DARPA Looks for Ways to Verify Integrated Computer Chip Security
Reported by Stew Magnuson
Trust, but verify,” was once the axiom that ruled the world of nuclear deterrence.
A Defense Advanced Research Projects Agency program seeks to do the same with the integrated computer chips that are now embedded in every major U.S. military weapon system.
Malicious circuits, defined by DARPA as “something more” than what is specified by the system designer, can be inserted into integrated chips (ICs) during the design, manufacture and packaging phases, said Dean Collins, a program manager at the agency’s microsystems technology office. Field programmable gate arrays — chips that can be altered after a weapon system has already been fielded — are another possible vulnerability, he said.
“Drastic changes in functionality can occur with only a few changes in interconnections,” he said at a DARPA conference.
Once, the integrated chips that operate the complex weapon systems the U.S. military depends upon were manufactured domestically. In the 1960s, the Defense Department was the world’s leading consumer of the rapidly advancing technology. Today, it buys less than 1 percent of all ICs, and its influence on the market is minimal, Collins said. As a result, the vast majority of IC manufacturing plants has moved overseas.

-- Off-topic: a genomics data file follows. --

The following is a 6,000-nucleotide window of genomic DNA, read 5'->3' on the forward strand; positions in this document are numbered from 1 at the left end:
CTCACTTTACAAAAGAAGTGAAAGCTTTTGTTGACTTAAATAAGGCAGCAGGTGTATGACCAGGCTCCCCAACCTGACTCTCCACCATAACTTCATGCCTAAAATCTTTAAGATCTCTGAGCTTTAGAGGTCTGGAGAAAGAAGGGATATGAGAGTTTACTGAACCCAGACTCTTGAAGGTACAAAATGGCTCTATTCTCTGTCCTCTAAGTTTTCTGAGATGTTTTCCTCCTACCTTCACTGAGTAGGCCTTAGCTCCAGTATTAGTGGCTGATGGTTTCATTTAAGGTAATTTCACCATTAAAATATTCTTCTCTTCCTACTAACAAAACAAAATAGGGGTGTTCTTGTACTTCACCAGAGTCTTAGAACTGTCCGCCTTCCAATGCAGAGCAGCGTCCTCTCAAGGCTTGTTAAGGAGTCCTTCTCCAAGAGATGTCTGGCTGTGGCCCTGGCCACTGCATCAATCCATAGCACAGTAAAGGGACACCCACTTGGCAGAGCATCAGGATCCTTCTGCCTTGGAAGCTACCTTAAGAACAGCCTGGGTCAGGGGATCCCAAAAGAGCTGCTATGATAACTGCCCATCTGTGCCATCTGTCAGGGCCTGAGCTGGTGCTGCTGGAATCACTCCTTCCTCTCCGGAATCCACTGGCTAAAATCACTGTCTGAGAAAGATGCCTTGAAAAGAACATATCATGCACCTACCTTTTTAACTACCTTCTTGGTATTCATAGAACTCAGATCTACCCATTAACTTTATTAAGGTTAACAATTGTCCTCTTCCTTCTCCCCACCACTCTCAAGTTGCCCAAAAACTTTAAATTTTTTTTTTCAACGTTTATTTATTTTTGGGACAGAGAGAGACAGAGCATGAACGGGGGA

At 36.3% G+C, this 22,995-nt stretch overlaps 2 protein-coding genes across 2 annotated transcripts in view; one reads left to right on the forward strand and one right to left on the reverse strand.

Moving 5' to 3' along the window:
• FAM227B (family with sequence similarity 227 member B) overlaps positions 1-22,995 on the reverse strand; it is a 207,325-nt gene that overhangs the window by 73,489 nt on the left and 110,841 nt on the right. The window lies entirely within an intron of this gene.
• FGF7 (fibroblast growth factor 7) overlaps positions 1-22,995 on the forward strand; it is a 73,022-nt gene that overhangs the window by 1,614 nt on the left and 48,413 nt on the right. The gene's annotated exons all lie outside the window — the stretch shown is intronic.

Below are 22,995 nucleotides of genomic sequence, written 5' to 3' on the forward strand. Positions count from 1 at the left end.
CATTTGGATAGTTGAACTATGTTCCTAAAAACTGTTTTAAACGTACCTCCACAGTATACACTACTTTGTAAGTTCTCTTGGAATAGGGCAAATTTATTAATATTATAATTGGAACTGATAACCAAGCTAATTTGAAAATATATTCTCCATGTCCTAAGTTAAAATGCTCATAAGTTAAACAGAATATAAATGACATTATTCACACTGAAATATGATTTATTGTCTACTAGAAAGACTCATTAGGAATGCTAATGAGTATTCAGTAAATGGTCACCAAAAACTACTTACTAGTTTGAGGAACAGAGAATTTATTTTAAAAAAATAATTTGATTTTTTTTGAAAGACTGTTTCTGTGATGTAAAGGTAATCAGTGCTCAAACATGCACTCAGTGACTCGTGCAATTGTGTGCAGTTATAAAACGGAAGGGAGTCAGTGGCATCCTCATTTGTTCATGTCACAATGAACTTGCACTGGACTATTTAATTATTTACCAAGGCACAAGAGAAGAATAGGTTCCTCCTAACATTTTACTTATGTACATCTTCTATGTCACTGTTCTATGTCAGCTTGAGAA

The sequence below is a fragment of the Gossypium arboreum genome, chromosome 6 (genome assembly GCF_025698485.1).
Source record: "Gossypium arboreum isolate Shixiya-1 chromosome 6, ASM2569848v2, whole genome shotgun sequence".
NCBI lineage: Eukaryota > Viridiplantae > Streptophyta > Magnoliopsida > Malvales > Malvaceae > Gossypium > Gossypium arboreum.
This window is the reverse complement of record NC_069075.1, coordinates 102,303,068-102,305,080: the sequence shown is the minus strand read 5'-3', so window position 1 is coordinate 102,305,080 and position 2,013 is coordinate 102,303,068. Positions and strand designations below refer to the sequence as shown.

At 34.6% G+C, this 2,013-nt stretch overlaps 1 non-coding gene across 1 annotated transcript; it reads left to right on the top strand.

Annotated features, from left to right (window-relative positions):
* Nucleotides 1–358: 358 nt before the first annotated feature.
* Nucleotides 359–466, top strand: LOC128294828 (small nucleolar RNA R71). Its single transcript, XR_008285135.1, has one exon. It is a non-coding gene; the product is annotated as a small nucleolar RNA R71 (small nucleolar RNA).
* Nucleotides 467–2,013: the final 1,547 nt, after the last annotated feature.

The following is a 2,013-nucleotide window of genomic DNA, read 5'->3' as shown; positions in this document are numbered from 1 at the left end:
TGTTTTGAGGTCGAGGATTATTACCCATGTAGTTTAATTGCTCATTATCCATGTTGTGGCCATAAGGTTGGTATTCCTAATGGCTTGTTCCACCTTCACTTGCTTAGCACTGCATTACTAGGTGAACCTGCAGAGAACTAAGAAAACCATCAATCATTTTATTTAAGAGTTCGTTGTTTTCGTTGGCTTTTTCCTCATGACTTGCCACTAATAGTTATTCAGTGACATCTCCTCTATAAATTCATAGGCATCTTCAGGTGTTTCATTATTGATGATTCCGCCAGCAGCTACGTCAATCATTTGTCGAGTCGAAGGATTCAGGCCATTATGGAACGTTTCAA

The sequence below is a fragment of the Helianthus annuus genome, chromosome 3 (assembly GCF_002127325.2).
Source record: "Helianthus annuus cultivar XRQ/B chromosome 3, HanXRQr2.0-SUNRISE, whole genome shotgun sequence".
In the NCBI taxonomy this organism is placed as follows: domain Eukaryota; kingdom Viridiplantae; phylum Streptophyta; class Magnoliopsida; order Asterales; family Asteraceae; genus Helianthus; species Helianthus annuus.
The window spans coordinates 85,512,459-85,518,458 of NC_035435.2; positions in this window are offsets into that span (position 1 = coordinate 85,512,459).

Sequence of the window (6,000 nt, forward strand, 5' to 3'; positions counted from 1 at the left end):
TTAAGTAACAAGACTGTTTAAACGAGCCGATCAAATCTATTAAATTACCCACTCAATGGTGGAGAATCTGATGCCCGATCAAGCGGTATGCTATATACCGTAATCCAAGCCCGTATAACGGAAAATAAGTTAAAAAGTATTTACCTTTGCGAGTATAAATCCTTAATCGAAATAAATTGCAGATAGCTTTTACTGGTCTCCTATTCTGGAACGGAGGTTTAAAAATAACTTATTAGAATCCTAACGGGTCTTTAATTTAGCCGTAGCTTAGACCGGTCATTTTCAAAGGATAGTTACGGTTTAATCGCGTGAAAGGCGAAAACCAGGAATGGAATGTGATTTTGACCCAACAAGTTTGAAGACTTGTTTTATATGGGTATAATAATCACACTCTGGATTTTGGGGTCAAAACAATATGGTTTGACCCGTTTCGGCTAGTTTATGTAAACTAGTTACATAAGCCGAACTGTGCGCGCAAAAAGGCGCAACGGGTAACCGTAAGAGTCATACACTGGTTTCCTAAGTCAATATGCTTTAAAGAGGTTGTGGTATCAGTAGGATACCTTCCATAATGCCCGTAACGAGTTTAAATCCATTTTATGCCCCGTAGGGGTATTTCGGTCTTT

Even when security-cleared U.S.-based workers designed and built the ICs “in house,” the policy was to trust the procedures, Collins said. When built in secure facilities, a rogue worker could alter a chip, he said. “Don’t trust procedures, only things you can measure,” he added.
DARPA’s new TRUST in IC program is seeking ideas on how to quickly verify that chips only carry out the functions they are designed to do with a minimal amount of false alarms.
Checking chips to ensure nothing is out of the ordinary will be a tough problem to crack, Collins admitted. The program is in its infancy, and DARPA would like to hear from anyone who thinks they can help, he added.
Malicious circuits are difficult to spot. A million transistors can now fit on the head of a pin. Switching as few as 100 connections around can change the function.
“It’s like looking for 100 extra straws in a haystack,” he added.